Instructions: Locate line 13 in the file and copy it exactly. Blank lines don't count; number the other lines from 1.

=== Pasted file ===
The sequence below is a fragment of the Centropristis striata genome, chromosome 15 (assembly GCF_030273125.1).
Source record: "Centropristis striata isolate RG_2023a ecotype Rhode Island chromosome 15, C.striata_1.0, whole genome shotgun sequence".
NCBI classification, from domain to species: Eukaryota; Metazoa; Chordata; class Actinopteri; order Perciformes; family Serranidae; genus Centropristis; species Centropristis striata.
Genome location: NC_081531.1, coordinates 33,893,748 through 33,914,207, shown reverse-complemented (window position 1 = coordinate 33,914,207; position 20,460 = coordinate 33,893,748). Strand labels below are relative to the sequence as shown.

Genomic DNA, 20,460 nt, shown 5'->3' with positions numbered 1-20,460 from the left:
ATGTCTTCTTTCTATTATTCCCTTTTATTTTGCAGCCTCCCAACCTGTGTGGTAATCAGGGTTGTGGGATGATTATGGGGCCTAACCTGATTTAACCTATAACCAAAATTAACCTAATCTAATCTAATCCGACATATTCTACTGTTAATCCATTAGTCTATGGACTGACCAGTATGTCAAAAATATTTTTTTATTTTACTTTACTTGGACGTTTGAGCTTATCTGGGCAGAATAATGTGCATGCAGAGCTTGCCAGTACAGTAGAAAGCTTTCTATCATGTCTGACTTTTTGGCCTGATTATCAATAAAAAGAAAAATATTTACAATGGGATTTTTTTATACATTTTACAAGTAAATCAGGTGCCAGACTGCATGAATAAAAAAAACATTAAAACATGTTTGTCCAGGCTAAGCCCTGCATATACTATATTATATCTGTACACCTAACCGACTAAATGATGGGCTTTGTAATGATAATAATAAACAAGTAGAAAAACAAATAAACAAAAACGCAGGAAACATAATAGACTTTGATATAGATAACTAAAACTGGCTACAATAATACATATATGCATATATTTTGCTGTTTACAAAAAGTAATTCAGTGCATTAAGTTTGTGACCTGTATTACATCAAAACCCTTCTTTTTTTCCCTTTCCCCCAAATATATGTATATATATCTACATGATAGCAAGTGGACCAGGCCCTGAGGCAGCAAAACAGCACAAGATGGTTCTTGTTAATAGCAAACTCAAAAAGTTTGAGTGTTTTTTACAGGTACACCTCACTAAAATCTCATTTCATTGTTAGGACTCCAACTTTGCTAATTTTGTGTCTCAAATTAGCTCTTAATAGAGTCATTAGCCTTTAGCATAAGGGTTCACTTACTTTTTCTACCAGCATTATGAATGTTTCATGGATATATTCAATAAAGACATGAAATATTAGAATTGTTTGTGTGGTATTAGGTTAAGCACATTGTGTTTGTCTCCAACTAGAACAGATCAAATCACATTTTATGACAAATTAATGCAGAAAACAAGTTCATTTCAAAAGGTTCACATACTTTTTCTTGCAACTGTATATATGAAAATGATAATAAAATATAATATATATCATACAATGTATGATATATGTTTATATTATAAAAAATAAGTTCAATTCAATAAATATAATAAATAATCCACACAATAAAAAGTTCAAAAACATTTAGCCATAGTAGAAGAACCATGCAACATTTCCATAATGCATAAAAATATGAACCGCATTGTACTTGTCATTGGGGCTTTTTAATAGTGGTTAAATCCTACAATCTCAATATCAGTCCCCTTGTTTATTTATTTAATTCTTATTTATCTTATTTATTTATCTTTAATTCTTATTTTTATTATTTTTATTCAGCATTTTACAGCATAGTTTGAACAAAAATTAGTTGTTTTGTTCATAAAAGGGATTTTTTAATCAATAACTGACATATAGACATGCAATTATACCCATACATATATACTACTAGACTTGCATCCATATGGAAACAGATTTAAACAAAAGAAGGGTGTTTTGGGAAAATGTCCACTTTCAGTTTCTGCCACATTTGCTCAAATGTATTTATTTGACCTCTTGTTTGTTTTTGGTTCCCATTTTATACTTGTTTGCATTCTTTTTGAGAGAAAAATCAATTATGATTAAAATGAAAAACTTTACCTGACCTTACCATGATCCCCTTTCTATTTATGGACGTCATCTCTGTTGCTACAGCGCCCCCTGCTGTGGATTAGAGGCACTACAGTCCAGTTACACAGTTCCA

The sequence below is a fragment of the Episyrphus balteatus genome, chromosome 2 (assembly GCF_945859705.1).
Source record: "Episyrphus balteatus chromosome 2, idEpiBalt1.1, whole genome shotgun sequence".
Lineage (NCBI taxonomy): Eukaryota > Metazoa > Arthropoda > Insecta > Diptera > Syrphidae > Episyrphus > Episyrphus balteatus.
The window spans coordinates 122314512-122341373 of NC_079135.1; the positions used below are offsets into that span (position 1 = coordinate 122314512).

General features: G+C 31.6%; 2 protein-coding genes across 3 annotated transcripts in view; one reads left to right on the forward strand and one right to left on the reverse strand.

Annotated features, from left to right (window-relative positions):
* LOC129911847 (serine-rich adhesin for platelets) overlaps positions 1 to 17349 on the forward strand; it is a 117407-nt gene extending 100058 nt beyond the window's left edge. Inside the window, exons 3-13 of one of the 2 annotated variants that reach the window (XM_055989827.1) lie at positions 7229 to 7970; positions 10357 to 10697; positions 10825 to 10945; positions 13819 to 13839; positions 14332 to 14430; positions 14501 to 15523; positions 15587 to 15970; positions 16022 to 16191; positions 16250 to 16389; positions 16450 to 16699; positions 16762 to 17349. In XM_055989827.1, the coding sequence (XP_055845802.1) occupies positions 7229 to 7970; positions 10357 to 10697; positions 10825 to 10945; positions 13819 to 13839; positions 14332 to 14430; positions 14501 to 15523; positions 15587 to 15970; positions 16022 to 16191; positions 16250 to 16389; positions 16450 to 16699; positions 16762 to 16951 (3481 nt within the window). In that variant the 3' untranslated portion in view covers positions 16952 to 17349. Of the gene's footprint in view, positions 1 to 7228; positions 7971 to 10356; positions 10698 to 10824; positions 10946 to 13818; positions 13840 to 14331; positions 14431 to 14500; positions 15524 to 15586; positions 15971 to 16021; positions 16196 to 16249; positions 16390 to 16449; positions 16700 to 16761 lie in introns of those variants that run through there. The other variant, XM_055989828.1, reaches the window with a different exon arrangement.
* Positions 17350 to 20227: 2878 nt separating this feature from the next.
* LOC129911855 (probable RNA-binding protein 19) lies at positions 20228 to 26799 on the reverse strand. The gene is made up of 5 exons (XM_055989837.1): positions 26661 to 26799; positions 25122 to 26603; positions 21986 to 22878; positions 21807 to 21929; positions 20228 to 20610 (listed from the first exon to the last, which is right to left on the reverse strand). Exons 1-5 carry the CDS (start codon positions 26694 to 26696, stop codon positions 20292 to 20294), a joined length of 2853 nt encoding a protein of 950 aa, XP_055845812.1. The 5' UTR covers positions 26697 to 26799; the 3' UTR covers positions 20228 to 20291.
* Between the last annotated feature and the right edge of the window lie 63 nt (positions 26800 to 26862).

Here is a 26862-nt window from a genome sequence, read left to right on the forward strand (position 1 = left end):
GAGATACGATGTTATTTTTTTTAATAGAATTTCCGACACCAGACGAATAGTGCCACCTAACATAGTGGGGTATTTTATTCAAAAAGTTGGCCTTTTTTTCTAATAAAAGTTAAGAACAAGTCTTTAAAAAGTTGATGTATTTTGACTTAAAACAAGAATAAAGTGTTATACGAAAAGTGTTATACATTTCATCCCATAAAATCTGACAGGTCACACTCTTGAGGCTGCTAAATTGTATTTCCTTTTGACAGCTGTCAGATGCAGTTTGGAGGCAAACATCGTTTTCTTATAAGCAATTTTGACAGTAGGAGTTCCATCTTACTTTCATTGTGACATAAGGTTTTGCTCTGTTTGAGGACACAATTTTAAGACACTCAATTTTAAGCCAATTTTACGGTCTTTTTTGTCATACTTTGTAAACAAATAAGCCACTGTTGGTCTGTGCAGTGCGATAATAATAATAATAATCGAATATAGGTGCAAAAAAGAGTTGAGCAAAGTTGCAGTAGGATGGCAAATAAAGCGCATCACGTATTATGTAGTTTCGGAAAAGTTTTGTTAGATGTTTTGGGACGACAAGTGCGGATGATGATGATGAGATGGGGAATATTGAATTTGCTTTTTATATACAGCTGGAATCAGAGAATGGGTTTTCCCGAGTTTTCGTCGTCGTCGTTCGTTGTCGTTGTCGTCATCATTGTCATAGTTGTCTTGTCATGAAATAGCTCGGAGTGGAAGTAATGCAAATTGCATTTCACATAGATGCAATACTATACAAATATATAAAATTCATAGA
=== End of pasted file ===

* LOC129911847 (serine-rich adhesin for platelets) overlaps positions 1 to 17349 on the forward strand; it is a 117407-nt gene extending 100058 nt beyond the window's left edge. Inside the window, exons 3-13 of one of the 2 annotated variants that reach the window (XM_055989827.1) lie at positions 7229 to 7970; positions 10357 to 10697; positions 10825 to 10945; positions 13819 to 13839; positions 14332 to 14430; positions 14501 to 15523; positions 15587 to 15970; positions 16022 to 16191; positions 16250 to 16389; positions 16450 to 16699; positions 16762 to 17349. In XM_055989827.1, the coding sequence (XP_055845802.1) occupies positions 7229 to 7970; positions 10357 to 10697; positions 10825 to 10945; positions 13819 to 13839; positions 14332 to 14430; positions 14501 to 15523; positions 15587 to 15970; positions 16022 to 16191; positions 16250 to 16389; positions 16450 to 16699; positions 16762 to 16951 (3481 nt within the window). In that variant the 3' untranslated portion in view covers positions 16952 to 17349. Of the gene's footprint in view, positions 1 to 7228; positions 7971 to 10356; positions 10698 to 10824; positions 10946 to 13818; positions 13840 to 14331; positions 14431 to 14500; positions 15524 to 15586; positions 15971 to 16021; positions 16196 to 16249; positions 16390 to 16449; positions 16700 to 16761 lie in introns of those variants that run through there. The other variant, XM_055989828.1, reaches the window with a different exon arrangement.